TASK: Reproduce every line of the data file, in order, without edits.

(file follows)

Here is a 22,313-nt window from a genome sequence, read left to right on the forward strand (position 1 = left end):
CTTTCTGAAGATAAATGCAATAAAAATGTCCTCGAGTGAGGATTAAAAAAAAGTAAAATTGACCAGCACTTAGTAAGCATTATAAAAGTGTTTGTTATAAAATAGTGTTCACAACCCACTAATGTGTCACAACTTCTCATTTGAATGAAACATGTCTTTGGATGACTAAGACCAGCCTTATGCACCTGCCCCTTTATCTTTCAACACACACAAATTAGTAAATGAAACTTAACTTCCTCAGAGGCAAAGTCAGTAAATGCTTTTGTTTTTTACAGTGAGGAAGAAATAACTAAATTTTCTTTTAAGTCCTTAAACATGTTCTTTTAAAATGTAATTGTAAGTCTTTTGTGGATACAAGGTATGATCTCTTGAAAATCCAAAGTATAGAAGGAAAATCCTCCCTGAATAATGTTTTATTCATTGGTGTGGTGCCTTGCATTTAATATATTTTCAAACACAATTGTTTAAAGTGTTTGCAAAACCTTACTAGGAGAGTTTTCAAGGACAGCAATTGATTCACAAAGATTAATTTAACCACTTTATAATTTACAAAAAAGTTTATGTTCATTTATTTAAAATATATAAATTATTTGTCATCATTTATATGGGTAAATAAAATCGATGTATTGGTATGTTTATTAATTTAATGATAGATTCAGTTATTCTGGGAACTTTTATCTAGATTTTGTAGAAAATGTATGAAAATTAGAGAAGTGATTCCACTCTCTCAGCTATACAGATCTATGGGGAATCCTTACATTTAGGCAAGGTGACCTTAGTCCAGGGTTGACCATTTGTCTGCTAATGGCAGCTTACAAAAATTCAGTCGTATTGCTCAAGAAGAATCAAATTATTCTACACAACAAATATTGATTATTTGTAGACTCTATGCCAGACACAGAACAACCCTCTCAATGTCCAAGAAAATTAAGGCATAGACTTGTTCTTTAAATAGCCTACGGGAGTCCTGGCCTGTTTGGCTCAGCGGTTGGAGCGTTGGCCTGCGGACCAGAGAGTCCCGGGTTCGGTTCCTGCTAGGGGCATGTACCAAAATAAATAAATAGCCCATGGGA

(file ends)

Here is a 22,313-nt window from a genome sequence, read left to right on the forward strand (position 1 = left end):
CTTTCTGAAGATAAATGCAATAAAAATGTCCTCGAGTGAGGATTAAAAAAAAGTAAAATTGACCAGCACTTAGTAAGCATTATAAAAGTGTTTGTTATAAAATAGTGTTCACAACCCACTAATGTGTCACAACTTCTCATTTGAATGAAACATGTCTTTGGATGACTAAGACCAGCCTTATGCACCTGCCCCTTTATCTTTCAACACACACAAATTAGTAAATGAAACTTAACTTCCTCAGAGGCAAAGTCAGTAAATGCTTTTGTTTTTTACAGTGAGGAAGAAATAACTAAATTTTCTTTTAAGTCCTTAAACATGTTCTTTTAAAATGTAATTGTAAGTCTTTTGTGGATACAAGGTATGATCTCTTGAAAATCCAAAGTATAGAAGGAAAATCCTCCCTGAATAATGTTTTATTCATTGGTGTGGTGCCTTGCATTTAATATATTTTCAAACACAATTGTTTAAAGTGTTTGCAAAACCTTACTAGGAGAGTTTTCAAGGACAGCAATTGATTCACAAAGATTAATTTAACCACTTTATAATTTACAAAAAAGTTTATGTTCATTTATTTAAAATATATAAATTATTTGTCATCATTTATATGGGTAAATAAAATCGATGTATTGGTATGTTTATTAATTTAATGATAGATTCAGTTATTCTGGGAACTTTTATCTAGATTTTGTAGAAAATGTATGAAAATTAGAGAAGTGATTCCACTCTCTCAGCTATACAGATCTATGGGGAATCCTTACATTTAGGCAAGGTGACCTTAGTCCAGGGTTGACCATTTGTCTGCTAATGGCAGCTTACAAAAATTCAGTCGTATTGCTCAAGAAGAATCAAATTATTCTACACAACAAATATTGATTATTTGTAGACTCTATGCCAGACACAGAACAACCCTCTCAATGTCCAAGAAAATTAAGGCATAGACTTGTTCTTTAAATAGCCTACGGGAGTCCTGGCCTGTTTGGCTCAGCGGTTGGAGCGTTGGCCTGCGGACCAGAGAGTCCCGGGTTCGGTTCCTGCTAGGGGCATGTACCAAAATAAATAAATAGCCCATGGGA